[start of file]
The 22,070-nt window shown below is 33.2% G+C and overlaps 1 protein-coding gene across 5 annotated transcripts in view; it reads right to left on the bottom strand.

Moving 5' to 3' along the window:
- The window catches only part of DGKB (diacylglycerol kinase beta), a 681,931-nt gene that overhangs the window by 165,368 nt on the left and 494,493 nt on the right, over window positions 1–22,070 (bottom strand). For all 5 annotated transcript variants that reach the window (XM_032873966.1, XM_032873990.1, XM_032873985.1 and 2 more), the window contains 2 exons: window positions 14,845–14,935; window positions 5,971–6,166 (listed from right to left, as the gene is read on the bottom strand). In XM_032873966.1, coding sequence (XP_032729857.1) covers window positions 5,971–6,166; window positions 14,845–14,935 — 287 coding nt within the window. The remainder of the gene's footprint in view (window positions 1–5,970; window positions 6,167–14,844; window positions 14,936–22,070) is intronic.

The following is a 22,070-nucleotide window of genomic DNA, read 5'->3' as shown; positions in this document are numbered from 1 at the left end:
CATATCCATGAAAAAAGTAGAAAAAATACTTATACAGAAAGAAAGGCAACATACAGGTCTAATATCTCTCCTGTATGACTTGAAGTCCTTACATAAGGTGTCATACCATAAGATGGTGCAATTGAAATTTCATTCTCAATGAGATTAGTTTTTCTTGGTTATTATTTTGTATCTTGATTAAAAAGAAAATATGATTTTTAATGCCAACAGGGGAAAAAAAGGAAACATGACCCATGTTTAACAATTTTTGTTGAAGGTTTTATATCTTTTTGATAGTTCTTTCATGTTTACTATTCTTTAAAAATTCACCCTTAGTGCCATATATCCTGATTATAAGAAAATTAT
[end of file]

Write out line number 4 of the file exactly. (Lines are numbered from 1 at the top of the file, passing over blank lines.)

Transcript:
The following is a 22,070-nucleotide window of genomic DNA, read 5'->3' as shown; positions in this document are numbered from 1 at the left end: